The Islamic Ahmadiyya Community have been subjected to various forms of religious persecution and discrimination since the movement’s inception in 1889. The Ahmadiyya Muslim movement emerged from the Sunni tradition of Islam and yet in the Islamic Republic of Pakistan, they are considered, even within Pakistan’s constitution, as non-Muslims. As such the Ahmadiyya community is subjected to systematic, state-sanctioned, persecution. Pakistan has been repeatedly condemned by the international community and human rights groups for its crimes against Ahmadis.
Hundreds of Ahmadis were killed in the 1953 Lahore riots, and the 1974 Anti-Ahmadiyya riots which resulted in the largest number of killings of Ahmadis. In May 2010, the Lahore Massacre saw attacks on Ahmadi mosques and subsequent deaths of eighty-four Ahmadis.Today, approximately 2–5 million Ahmadis live in Pakistan, which has the largest population of Ahmadis in the world. With such historic tragedies it is no wonder that the UN High Commissioner for Human Rights was forced to act. Writing from her office Geneva, Switzerland, Michelle Bachelet wrote personally to Pakistan’s Prime Minister Imran Khan appealing to him to convey a good public message through good leadership regarding the protection for all religious minorities, including Ahmadis.
The UN High Commissioner for Human Rights condemned the hate and violence incited by the Pakistani State Minister for Parliamentary Affairs following his tweets at the end of April stating that “Beheading is the only punishment for those who mock Prophet Muhammad.” The comment was specifically targeted at the Ahmadiyya community. A week later, Minister for Religious Affairs and Interfaith Harmony, Noor-ul-Haq Qadri, joined in the efforts to further expel the Ahmadis by questioning on television on 6th May whether anyone could support Ahmadis and remain loyal to Islam or the State.
Bachelet inferred that the actions of both the State Minister and the Minister for Religious Affairs and Interfaith Harmony were purposefully intended to call out the religious extremists and incite further persecution against the Ahmadiyya community. Bachelet also called for the protection of two Pakistani Cabinet Ministers who had been threatened because they had supported the inclusion of Ahmadis in the country’s proposed National Commission for Minorities.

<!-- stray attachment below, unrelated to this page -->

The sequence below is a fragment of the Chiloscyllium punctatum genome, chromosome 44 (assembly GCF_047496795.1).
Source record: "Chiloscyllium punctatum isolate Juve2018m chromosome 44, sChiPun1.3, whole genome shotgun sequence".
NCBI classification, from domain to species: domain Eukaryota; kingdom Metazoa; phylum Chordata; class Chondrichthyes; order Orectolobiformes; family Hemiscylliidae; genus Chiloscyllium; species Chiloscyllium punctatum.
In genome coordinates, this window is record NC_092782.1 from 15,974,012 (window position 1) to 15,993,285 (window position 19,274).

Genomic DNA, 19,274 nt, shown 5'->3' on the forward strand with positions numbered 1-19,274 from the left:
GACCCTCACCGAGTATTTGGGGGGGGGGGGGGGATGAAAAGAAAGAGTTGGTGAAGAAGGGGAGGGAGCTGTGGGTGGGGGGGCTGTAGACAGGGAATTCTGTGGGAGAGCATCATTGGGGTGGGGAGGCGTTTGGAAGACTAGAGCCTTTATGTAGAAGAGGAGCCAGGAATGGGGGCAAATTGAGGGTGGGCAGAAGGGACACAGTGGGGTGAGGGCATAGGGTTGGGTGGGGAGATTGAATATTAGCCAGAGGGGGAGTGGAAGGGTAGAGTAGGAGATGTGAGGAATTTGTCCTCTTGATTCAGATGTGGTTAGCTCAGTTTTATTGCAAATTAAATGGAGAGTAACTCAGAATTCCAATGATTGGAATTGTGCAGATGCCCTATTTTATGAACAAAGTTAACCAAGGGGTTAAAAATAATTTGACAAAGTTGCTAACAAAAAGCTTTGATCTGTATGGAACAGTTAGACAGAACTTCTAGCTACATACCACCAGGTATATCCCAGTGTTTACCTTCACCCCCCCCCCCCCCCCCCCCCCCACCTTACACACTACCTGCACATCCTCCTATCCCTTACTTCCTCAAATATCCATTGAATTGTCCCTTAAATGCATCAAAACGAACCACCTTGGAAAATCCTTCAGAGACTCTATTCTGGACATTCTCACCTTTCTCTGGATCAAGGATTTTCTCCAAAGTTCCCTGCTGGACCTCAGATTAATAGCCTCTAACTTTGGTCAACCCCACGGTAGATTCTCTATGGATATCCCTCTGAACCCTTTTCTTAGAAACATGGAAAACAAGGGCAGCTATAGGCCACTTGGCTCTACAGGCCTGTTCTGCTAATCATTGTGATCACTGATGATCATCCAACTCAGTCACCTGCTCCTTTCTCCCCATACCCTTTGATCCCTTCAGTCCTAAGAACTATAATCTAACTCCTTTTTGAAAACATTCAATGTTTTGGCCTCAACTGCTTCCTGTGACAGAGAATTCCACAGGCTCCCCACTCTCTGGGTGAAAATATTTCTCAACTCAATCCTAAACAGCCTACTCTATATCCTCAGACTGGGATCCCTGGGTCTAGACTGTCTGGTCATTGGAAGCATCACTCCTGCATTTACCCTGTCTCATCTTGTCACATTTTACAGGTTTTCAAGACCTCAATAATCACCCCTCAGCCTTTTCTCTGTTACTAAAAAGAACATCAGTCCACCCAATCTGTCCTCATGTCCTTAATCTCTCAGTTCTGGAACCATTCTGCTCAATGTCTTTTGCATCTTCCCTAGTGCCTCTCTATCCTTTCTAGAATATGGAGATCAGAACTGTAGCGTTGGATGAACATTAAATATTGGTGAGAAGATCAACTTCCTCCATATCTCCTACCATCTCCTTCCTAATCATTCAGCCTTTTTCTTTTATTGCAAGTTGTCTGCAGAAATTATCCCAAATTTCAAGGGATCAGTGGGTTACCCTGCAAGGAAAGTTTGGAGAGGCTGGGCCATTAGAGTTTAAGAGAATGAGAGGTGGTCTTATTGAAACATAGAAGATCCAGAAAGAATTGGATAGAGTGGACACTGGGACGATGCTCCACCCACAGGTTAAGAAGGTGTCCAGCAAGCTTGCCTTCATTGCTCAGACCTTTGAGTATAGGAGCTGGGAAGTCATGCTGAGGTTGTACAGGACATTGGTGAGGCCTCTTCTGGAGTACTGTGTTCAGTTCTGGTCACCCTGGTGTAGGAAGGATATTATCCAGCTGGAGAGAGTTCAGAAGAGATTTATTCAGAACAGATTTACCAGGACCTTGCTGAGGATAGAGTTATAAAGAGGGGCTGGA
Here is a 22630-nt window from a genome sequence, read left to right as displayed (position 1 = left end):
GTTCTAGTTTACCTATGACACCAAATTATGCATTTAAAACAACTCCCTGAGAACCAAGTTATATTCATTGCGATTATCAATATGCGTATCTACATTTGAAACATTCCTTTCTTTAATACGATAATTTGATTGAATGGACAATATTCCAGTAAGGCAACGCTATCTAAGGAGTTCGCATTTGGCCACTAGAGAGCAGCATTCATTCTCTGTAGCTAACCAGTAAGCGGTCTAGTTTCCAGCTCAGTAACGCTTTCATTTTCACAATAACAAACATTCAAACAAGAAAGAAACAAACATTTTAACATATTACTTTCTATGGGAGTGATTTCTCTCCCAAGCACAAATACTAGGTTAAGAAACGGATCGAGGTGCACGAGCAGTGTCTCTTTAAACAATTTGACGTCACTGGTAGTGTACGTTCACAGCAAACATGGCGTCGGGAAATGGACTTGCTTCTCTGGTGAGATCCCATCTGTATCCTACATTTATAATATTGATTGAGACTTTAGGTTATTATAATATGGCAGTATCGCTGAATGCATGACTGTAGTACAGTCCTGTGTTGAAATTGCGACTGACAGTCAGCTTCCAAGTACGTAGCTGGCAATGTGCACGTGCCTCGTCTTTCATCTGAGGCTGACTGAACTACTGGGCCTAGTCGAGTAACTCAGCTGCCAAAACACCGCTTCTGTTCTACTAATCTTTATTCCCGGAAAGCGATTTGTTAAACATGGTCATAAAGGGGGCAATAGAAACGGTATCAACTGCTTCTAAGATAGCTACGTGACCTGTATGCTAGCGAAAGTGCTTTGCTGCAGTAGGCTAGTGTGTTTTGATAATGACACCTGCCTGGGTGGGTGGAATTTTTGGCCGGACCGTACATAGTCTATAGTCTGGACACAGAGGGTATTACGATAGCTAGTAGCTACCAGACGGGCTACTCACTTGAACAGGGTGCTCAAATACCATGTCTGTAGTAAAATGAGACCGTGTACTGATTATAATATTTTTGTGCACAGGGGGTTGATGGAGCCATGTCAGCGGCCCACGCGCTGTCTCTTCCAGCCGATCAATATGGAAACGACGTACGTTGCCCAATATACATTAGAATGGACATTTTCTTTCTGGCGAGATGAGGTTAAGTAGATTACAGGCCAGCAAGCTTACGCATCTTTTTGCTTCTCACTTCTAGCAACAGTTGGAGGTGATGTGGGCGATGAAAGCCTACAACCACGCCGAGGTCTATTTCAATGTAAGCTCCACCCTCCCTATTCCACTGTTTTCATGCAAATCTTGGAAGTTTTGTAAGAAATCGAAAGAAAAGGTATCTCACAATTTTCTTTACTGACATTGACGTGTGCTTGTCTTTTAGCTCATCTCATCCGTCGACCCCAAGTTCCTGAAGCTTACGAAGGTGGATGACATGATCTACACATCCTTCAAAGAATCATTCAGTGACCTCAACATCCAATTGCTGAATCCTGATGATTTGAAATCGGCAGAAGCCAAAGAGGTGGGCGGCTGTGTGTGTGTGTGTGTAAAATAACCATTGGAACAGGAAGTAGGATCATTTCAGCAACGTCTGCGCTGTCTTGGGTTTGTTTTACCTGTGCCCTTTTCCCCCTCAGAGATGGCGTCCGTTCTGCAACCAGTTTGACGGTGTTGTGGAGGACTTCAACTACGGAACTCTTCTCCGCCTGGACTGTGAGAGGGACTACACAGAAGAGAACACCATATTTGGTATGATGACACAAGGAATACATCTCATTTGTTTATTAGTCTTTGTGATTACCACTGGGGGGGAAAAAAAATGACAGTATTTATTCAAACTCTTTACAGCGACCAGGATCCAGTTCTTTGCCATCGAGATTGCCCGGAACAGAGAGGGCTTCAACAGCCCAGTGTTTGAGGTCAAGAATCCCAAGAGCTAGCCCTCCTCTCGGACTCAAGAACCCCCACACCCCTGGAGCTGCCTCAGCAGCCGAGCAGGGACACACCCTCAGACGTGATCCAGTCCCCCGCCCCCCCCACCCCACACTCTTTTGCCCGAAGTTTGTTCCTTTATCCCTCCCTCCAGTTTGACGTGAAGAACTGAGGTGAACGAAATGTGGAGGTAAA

The decision of the Government of Pakistan to establish a new National Commission for Minorities, and the recommendation of Prime Minister Imran Khan to include Ahmadi representatives in its make up, comes following global condemnation of Pakistan’s persecution of religious minorities and its antiquated blasphemy laws.
Michelle Bachelet’s personal letter to Imran Khan was leaked, no doubt to draw attention to the seriousness of the threats made by his own Cabinet Ministers. However, making a personal plea and calling on the Prime Minister of Pakistan to show “good leadership” may be insufficient in delivering results. Pakistan is an inherently religiously intolerant society and the risk of violence, and further persecution, exists not only for the Ahmadiyya Community but also for the Christian, Hindu, Sikh, Sufi and other religious minorities of Pakistan.